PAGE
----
C# 2 Servo Motor Control

Hi everyone,
I am a beginner with Arduino and code.
I am Turkish, sorry for my english.

I’m making servo control (for robot arm) with c# for now. However, there are code that runs the Arduino and C # code. How can I set up 2 Servo Motors?

Arduino Code:

#include <Servo.h>

Servo servoMotor;
int servoPin=13;
int value=0;
int angle;
int x;

void setup(){
  Serial.begin(9600);
  servoMotor.attach(servoPin);
}

void loop(){
  if(Serial.available() >0) 
  {
    value = Serial.read();
    if(value>0){
      x=value;
    }
  }
  else if (x>0 && x<181){
    angle=x+20;
    servoMotor.write(angle); 
  }  }

C# Kodu:

private void trackBar1_body_Scroll(object sender, EventArgs e)
        {
            if (serialPort1.IsOpen == true)
            {
                int PWM_deger = trackBar1_body.Value;
                label1.Text = trackBar1_body.Value.ToString();
                b = BitConverter.GetBytes(PWM_deger);
                serialPort1.Write(b, 0, 4);
            }
            else MessageBox.Show("Connect to Device first !!");
            
        }

I’m waiting for your help.

You just need to create 2 object for 2 motor.
example:servo servo1;
servo servo2;

AshwiniGunjal:
You just need to create 2 object for 2 motor.
example:servo servo1;
servo servo2;

Thank you for your information. However, I want to manage 4 servomotors with C #. How can i make it.

#include<servo.h>
servo servo1;
servo servo2;

void setup(){

serial.begin(9600);
servo1.attach(pin no);
servo2.attach(pin no);

}

void loop(){

servo1.write(angle);
servo2.write(angle);

}

I don’t know in c# but I know in arduino language.

AshwiniGunjal:

#include<servo.h>

servo servo1;
servo servo2;

void setup(){

serial.begin(9600);
servo1.attach(pin no);
servo2.attach(pin no);

}

void loop(){

servo1.write(angle);
servo2.write(angle);

}




I don't know in c# but I know in arduino language.

Thank you for your answer. But how can I check this pin number from C# ?

But how can I check this pin number from C# ?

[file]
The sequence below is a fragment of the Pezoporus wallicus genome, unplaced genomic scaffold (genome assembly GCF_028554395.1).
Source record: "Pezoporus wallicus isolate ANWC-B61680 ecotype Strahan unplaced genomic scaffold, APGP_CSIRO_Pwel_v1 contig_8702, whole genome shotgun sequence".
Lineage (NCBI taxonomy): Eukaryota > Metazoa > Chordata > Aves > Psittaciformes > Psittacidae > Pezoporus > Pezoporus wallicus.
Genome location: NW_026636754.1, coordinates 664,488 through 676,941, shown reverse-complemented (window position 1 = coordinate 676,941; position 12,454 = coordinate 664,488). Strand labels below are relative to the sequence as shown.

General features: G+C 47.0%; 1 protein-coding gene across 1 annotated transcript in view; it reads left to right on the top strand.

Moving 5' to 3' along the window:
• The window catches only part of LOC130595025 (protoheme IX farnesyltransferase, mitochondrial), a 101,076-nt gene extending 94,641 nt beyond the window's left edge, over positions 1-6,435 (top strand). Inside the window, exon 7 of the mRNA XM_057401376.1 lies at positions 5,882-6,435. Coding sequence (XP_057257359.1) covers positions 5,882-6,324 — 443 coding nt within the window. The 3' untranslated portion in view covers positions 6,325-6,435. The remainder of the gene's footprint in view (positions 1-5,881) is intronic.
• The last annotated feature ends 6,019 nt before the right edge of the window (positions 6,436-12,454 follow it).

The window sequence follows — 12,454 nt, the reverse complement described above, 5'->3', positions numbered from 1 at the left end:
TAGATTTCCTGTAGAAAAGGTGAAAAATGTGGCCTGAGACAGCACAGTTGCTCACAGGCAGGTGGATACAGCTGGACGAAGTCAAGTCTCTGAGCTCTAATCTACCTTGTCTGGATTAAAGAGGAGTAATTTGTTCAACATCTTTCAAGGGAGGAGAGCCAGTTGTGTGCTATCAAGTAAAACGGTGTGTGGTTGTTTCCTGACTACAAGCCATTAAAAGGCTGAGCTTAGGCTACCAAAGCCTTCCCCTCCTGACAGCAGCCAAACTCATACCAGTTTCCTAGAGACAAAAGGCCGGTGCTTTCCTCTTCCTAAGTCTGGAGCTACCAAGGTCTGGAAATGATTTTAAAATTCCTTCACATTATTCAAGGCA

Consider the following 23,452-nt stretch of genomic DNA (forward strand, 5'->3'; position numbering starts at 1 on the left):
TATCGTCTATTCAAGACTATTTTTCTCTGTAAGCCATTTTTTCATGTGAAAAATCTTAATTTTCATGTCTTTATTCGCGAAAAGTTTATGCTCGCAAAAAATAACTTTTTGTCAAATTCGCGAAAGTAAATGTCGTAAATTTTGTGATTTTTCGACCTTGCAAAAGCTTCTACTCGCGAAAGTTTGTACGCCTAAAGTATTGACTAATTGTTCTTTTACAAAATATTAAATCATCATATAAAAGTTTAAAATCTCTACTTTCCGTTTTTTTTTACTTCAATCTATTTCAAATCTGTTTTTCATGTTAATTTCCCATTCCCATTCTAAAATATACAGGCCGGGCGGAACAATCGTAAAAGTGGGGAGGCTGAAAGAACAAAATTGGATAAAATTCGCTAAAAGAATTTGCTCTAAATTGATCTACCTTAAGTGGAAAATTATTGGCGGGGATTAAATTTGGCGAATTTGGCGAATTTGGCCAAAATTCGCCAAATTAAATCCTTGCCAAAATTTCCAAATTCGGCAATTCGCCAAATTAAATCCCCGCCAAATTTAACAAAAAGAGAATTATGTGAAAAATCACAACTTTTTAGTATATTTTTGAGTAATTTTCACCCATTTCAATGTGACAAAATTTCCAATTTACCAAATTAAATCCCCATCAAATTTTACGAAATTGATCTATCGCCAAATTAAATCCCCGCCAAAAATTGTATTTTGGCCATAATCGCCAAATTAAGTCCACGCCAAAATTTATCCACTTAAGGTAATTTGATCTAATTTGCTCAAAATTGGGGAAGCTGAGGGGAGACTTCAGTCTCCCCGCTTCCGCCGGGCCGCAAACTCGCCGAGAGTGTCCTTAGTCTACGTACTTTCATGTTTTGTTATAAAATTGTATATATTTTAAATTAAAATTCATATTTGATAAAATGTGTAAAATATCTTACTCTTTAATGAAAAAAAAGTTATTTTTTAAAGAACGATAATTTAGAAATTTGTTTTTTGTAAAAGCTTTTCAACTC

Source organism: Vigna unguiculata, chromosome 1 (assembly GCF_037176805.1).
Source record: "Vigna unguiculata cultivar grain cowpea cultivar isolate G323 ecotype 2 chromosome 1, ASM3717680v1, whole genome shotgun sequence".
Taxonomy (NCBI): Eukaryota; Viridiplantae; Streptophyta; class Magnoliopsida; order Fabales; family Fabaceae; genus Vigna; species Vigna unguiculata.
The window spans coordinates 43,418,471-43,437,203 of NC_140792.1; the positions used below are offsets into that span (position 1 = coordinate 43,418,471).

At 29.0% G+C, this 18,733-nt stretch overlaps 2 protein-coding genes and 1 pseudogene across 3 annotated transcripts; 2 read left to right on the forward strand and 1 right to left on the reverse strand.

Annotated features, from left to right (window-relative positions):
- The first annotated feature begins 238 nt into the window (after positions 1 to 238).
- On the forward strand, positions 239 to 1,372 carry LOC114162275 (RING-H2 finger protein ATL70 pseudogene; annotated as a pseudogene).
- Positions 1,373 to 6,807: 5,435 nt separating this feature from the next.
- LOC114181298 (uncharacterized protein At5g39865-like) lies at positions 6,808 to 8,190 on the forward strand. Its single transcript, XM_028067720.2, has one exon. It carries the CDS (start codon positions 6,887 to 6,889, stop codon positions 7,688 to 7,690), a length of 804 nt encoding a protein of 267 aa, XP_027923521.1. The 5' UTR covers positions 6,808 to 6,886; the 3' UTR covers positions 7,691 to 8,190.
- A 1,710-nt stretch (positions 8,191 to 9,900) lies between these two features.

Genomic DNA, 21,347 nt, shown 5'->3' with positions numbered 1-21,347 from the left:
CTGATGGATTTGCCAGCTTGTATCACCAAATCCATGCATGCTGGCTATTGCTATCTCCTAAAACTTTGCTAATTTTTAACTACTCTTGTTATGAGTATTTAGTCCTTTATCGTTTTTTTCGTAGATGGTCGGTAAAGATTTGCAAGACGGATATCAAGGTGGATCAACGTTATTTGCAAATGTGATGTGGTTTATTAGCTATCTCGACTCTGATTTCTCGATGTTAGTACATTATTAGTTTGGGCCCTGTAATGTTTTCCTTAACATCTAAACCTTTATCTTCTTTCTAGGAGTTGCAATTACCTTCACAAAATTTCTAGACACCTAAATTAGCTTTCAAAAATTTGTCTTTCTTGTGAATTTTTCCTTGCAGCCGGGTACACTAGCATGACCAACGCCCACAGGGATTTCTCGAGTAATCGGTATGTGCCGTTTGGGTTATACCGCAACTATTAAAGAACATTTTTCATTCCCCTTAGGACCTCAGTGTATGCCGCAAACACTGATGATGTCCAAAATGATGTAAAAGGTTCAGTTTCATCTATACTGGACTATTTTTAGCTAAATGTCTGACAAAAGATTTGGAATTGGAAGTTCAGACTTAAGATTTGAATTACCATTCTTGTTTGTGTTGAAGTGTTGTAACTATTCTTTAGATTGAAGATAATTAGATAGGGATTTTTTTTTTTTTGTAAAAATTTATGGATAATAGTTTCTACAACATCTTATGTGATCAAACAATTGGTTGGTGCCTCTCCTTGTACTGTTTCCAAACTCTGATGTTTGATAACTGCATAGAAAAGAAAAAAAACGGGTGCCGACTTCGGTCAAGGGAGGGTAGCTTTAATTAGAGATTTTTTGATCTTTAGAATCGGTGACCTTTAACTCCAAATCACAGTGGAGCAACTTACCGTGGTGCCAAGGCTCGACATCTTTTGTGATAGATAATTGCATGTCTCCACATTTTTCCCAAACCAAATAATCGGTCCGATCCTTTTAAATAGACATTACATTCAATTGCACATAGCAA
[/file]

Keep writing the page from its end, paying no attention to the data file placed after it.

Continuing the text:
The C# app should know NOTHING about the hardware on the Arduino side.

You simply send 4 values that represent the positions for the servos, in some order, and the Arduino applies the values to the servos in the proper order.

PaulS:
The C# app should know NOTHING about the hardware on the Arduino side.

You simply send 4 values that represent the positions for the servos, in some order, and the Arduino applies the values to the servos in the proper order.

Thank you very much for your information.
I have no idea how to do it. Could you help ?

I have no idea how to do it. Could you help ?

Sure, I know how to do "it". I've been married 34 years.

I'm sure that you meant something else, though. At least, I hope you did.

So, what is "it" that you need help with? Once your C# app has opened the serial port, port.Write(someString) is not exactly rocket science.

With a properly formulated string, and Robin2's tutorial on reading serial data, getting the Arduino to read the string, and parse it into 4 position values is trivial.

Using Servo::write() to send the appropriate position value to the appropriate servo is simple.

PaulS:
Sure, I know how to do "it". I've been married 34 years.

I'm sure that you meant something else, though. At least, I hope you did.

So, what is "it" that you need help with? Once your C# app has opened the serial port, port.Write(someString) is not exactly rocket science.

With a properly formulated string, and Robin2's tutorial on reading serial data, getting the Arduino to read the string, and parse it into 4 position values is trivial.
http://forum.arduino.cc/index.php?topic=396450.0

Using Servo::write() to send the appropriate position value to the appropriate servo is simple.

Thank you very much.
However, I did not get a complete result because of my work.
Can you help me please?

Can you help me please?

Sure. Send me your computer.

Or POST YOUR CODE!

PaulS:
Sure. Send me your computer.

Or POST YOUR CODE!

Really, but very thank you
I communicated to you via a private message. I expect you to answer.

I communicated to you via a private message. I expect you to answer.

You have unrealistic expectations.

PaulS:
You have unrealistic expectations.

I do not understand anything you said sorry.

PaulS:
You have unrealistic expectations.

Would you please help me

Would you please help me

No. I've tried. I've asked you to post your code. You've refused.

PaulS:
No. I've tried. I've asked you to post your code. You've refused.

I sent the code from the private message.
I can send it from here

http://s3.dosya.tc/server11/5c5kkd/Arduino.rar.html

I sent the code from the private message.

And expected me to immediately fix it. THAT was unreasonable, as I mentioned.

Post your code HERE. Do not send me any more PMs with demands that I solve your problems immediately.

PaulS: